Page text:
PORTALES, N.M. — Kellie Johnson’s Butte Central résumé is worthy of commendation.
She earned 12 letters — four each in basketball, volleyball and softball — and multiple all-state accolades while setting numerous school records for the Maroons in the 1990s. According to the Montana High School Association, she scored 2,098 career points in basketball, which puts her among the best in state history.
On the softball diamond, Johnson was the starting pitcher on Butte Central’s 1997 state championship team.
“I think that was the biggest thing I took away (from high school sports), was just that hard-nosed, blue-collar work ethic, that you just don’t stop,” Johnson said. “There’s no quit.”
That attitude and tenacity has helped Johnson build an even more robust résumé in the 23 years since her high school graduation in 1997.
After playing college basketball at Illinois State from 1997-2001, Johnson entered the coaching ranks. A former player under Meg Murphy at Butte Central, Johnson joined Murphy’s coaching staff with the Montana Tech women’s basketball program from 2003-05. Johnson left Butte in 2005 to coach the women’s basketball team at the Air Force Prep School in Colorado. She was there for 14 years, including one as an NCAA Division I assistant coach for the Air Force women’s basketball team.
“What it is, there are kids that fall a little bit short academically, but, in every other realm, they’re amazing. These kids could get in anywhere they wanted to go, but you’re talking about an Academy. Academically, it’s a big deal,” Johnson explained of the prep school. “We not only prepared them academically, but athletically, as well. It did not use any of their eligibility. Then, if they did well militarily, athletically and academically, then they would go to the Academy and play for the Academy team, for the Falcons.”
Johnson’s time at the Academy was eye-opening and educational. Athletes in the military academies face rigorous schedules. According to Johnson, their days would start at 4:15 a.m. and often not end until the early hours of the next morning. Helping those sleep-deprived athletes stay motivated, prepared and ultimately successful helped prepare Johnson for her current position.
A year ago, she was hired at Cannon Air Force Base in Clovis, N.M., as the human performance advisor for special operations.
As part of the relatively new program in the Air Force, Johnson said she and a staff of three strength coaches, two physical therapists, an athletic trainer and a performance dietician “specifically train for human performance, meaning we’re trying to help our military exist longer in their positions.” They work with pilots, gunners and loaders, many of whom have suffered overuse injuries resulting in neck and lower back issues. Johnson and her team not only help the personnel recover, they work to prevent injuries to keep them in the workforce.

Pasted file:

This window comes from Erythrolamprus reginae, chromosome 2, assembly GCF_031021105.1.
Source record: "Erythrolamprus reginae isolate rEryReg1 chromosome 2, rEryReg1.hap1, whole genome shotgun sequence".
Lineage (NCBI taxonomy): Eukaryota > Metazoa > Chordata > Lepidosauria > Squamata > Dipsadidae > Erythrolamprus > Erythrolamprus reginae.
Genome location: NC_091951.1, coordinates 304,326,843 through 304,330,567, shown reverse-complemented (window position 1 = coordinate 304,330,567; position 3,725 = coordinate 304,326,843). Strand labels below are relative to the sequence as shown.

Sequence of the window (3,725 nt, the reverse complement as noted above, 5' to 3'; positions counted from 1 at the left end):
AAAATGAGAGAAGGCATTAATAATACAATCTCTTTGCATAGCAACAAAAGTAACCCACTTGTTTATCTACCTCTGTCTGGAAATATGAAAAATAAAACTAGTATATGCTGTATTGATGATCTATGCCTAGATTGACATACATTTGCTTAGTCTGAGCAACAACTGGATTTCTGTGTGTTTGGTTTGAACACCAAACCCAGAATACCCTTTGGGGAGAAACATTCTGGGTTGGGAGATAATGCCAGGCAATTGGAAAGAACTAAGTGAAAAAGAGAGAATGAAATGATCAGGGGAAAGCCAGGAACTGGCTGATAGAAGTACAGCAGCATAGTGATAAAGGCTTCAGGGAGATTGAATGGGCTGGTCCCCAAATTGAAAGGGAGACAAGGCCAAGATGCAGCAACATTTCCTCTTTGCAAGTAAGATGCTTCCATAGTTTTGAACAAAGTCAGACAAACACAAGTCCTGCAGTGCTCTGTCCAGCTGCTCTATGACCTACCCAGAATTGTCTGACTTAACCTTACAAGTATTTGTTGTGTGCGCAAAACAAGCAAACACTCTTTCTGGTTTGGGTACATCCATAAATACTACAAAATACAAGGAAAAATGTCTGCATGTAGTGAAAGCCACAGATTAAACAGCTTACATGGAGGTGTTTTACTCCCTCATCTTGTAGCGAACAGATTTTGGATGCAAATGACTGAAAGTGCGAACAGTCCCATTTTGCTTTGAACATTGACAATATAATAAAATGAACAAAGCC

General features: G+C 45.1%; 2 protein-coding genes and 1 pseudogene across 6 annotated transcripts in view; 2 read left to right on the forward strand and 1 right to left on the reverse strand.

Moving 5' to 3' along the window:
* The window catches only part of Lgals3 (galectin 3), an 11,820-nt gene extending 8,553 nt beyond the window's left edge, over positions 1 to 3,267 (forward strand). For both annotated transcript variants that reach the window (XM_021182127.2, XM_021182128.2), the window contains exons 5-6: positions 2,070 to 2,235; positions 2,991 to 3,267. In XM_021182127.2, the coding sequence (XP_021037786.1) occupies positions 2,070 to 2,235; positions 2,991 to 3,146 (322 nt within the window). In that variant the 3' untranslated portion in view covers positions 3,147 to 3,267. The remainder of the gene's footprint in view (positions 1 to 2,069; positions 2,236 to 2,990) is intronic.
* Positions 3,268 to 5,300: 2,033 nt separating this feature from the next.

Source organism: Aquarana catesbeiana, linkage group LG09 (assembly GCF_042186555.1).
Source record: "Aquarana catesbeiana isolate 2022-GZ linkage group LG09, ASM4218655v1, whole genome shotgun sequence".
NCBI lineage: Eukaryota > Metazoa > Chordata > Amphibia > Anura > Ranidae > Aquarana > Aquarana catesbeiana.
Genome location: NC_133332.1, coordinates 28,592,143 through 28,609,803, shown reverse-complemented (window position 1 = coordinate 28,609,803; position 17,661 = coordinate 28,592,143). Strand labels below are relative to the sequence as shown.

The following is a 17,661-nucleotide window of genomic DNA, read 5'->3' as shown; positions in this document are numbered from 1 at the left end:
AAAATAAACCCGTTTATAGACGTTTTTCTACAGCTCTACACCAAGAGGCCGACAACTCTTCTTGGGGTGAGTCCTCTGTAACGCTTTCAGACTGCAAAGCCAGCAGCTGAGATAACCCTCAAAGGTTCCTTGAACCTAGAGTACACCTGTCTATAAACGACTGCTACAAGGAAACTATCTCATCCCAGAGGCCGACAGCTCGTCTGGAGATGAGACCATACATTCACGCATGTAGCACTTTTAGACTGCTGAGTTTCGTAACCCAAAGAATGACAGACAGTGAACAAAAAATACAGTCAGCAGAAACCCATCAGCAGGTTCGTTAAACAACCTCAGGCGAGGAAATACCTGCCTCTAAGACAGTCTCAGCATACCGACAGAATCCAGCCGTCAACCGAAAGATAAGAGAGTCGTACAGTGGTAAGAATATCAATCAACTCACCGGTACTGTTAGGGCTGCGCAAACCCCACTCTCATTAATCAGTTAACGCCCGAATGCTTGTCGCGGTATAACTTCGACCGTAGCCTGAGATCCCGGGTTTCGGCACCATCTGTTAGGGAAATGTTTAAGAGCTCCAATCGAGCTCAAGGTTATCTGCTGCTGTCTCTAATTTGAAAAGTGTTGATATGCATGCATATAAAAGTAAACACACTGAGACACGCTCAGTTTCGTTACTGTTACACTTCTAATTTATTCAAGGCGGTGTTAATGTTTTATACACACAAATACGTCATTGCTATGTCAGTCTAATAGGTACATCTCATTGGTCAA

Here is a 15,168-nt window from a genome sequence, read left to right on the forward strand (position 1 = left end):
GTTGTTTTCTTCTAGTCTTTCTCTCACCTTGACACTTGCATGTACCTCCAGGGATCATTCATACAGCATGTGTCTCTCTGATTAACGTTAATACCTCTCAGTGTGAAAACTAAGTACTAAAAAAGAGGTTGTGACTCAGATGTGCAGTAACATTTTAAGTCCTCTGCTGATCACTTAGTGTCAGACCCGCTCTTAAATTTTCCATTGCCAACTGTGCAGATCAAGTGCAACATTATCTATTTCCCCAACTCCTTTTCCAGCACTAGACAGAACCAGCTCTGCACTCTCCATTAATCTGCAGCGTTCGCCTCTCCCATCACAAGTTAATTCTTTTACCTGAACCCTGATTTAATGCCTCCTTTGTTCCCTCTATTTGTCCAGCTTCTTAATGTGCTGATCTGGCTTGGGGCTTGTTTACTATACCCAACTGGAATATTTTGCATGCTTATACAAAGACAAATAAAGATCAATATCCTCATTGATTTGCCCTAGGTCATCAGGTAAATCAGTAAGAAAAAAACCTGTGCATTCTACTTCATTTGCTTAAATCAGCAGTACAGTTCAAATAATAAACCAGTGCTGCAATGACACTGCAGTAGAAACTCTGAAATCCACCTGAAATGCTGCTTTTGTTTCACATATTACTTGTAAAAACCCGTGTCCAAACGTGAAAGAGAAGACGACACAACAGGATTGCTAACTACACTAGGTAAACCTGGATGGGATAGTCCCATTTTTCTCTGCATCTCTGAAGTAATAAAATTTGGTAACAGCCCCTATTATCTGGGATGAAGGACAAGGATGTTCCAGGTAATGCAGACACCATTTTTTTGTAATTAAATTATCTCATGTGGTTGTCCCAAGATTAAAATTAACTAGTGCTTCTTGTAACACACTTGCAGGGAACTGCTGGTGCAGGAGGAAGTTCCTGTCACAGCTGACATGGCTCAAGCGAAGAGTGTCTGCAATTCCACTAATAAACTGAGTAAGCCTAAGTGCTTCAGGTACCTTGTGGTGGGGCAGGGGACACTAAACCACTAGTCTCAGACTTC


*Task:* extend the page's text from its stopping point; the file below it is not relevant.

“It’s a really, really cool job,” Johnson said.
Her professional career has taken Johnson on interesting assignments, but the road started in southwestern Montana. Johnson fell in love with sports at a young age — “I picked up a basketball at 3 years old and never put it down,” she said — and has always been a “hard-core competitor.” Her parents were both athletes and instilled that sports passion into their children, Kellie, Rob and Carley. Rob, of course, had a six-year MLB career, predominantly with the Seattle Mariners.
Kellie Johnson played Babe Ruth Baseball in Whitehall before stepping up to softball at Butte Central. She wanted to play shortstop, but Murphy moved her to pitcher, and Johnson spent the majority of her sophomore, junior and senior seasons in the circle.
By her junior year, the Maroons were a state contender. They won a conference championship and entered the Class A state tournament as one of the favorites alongside Hamilton. Rain — and, as Johnson recalls, snow — canceled the 1996 tournaments, though. That only served as motivation for the Maroons, who came back the following year to win the first state softball championship in Butte Central.
The 1997 title was the first of three for Murphy, who coached Johnson all four years of her high school softball and basketball careers. Johnson credits Murphy and assistant softball coaches Jim Patrick and Leonard “Kike” Kougioulis with inspiring, pushing and developing her into the athlete and person she’s become.
Johnson remains “extremely close” with Murphy.
“Meg, she never let me slide. She was on me all the time and showed so much tough love as a coach,” Johnson said. “At times, you could feel yourself unravel a little bit, because it was hard to take, especially when you’re young. You’re 14, 15, 16 years old, and you’ve got somebody in your face trying to help you understand what level you can compete at and how good you are, and that’s tough to take at times. Those two things that she taught me were incredible.”
It’s those two things, specifically, that have helped Johnson continue building a résumé worthy of commendation.
“It’s been a pretty fun go,” she said.